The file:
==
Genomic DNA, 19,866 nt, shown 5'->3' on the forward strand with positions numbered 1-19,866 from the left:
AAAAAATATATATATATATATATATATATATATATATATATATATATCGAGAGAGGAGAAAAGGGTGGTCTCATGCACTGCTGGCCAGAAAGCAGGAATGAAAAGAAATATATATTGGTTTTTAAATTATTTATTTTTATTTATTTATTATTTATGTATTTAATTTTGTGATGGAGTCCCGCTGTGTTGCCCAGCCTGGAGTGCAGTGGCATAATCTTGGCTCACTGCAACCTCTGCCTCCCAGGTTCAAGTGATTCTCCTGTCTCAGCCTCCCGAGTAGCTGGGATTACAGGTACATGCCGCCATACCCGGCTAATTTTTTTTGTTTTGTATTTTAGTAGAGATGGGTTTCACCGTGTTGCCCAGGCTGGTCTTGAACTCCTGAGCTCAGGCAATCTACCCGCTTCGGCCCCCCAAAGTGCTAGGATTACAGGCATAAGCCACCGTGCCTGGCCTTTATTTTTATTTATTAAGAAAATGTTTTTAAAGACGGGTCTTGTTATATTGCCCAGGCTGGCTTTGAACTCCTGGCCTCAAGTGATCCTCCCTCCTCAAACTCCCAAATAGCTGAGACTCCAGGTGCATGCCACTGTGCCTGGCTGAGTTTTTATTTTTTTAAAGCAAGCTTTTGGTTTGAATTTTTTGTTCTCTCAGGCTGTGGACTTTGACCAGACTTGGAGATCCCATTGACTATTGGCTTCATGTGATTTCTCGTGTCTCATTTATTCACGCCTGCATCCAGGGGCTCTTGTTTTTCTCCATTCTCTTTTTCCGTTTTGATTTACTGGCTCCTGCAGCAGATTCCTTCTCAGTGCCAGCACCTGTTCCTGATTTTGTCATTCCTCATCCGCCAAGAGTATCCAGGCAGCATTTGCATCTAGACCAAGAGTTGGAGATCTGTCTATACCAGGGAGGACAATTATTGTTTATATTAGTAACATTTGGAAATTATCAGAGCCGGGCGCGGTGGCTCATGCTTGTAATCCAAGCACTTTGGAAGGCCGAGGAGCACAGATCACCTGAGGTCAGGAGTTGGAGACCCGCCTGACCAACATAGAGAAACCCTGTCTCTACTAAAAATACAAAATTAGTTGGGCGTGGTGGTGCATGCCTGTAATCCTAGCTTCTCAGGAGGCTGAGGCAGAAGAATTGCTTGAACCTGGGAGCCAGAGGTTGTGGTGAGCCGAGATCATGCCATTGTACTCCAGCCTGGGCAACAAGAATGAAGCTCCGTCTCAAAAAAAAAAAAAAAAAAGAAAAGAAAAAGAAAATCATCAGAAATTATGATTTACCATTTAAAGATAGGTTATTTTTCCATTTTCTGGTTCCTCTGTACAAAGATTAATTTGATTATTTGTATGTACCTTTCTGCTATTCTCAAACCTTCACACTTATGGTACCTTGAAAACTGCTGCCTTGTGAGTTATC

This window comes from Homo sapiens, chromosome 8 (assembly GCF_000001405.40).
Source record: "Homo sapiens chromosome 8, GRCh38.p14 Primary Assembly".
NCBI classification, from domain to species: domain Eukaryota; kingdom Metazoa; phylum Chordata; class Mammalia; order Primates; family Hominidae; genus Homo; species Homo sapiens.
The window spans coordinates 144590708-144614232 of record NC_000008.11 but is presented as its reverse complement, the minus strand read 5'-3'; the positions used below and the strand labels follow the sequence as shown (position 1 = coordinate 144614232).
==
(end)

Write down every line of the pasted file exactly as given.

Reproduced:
Genomic DNA, 19,866 nt, shown 5'->3' on the forward strand with positions numbered 1-19,866 from the left:
AAAAAATATATATATATATATATATATATATATATATATATATATATCGAGAGAGGAGAAAAGGGTGGTCTCATGCACTGCTGGCCAGAAAGCAGGAATGAAAAGAAATATATATTGGTTTTTAAATTATTTATTTTTATTTATTTATTATTTATGTATTTAATTTTGTGATGGAGTCCCGCTGTGTTGCCCAGCCTGGAGTGCAGTGGCATAATCTTGGCTCACTGCAACCTCTGCCTCCCAGGTTCAAGTGATTCTCCTGTCTCAGCCTCCCGAGTAGCTGGGATTACAGGTACATGCCGCCATACCCGGCTAATTTTTTTTGTTTTGTATTTTAGTAGAGATGGGTTTCACCGTGTTGCCCAGGCTGGTCTTGAACTCCTGAGCTCAGGCAATCTACCCGCTTCGGCCCCCCAAAGTGCTAGGATTACAGGCATAAGCCACCGTGCCTGGCCTTTATTTTTATTTATTAAGAAAATGTTTTTAAAGACGGGTCTTGTTATATTGCCCAGGCTGGCTTTGAACTCCTGGCCTCAAGTGATCCTCCCTCCTCAAACTCCCAAATAGCTGAGACTCCAGGTGCATGCCACTGTGCCTGGCTGAGTTTTTATTTTTTTAAAGCAAGCTTTTGGTTTGAATTTTTTGTTCTCTCAGGCTGTGGACTTTGACCAGACTTGGAGATCCCATTGACTATTGGCTTCATGTGATTTCTCGTGTCTCATTTATTCACGCCTGCATCCAGGGGCTCTTGTTTTTCTCCATTCTCTTTTTCCGTTTTGATTTACTGGCTCCTGCAGCAGATTCCTTCTCAGTGCCAGCACCTGTTCCTGATTTTGTCATTCCTCATCCGCCAAGAGTATCCAGGCAGCATTTGCATCTAGACCAAGAGTTGGAGATCTGTCTATACCAGGGAGGACAATTATTGTTTATATTAGTAACATTTGGAAATTATCAGAGCCGGGCGCGGTGGCTCATGCTTGTAATCCAAGCACTTTGGAAGGCCGAGGAGCACAGATCACCTGAGGTCAGGAGTTGGAGACCCGCCTGACCAACATAGAGAAACCCTGTCTCTACTAAAAATACAAAATTAGTTGGGCGTGGTGGTGCATGCCTGTAATCCTAGCTTCTCAGGAGGCTGAGGCAGAAGAATTGCTTGAACCTGGGAGCCAGAGGTTGTGGTGAGCCGAGATCATGCCATTGTACTCCAGCCTGGGCAACAAGAATGAAGCTCCGTCTCAAAAAAAAAAAAAAAAAAGAAAAGAAAAAGAAAATCATCAGAAATTATGATTTACCATTTAAAGATAGGTTATTTTTCCATTTTCTGGTTCCTCTGTACAAAGATTAATTTGATTATTTGTATGTACCTTTCTGCTATTCTCAAACCTTCACACTTATGGTACCTTGAAAACTGCTGCCTTGTGAGTTATC

This window comes from Homo sapiens, chromosome 8 (assembly GCF_000001405.40).
Source record: "Homo sapiens chromosome 8, GRCh38.p14 Primary Assembly".
NCBI classification, from domain to species: domain Eukaryota; kingdom Metazoa; phylum Chordata; class Mammalia; order Primates; family Hominidae; genus Homo; species Homo sapiens.
The window spans coordinates 144590708-144614232 of record NC_000008.11 but is presented as its reverse complement, the minus strand read 5'-3'; the positions used below and the strand labels follow the sequence as shown (position 1 = coordinate 144614232).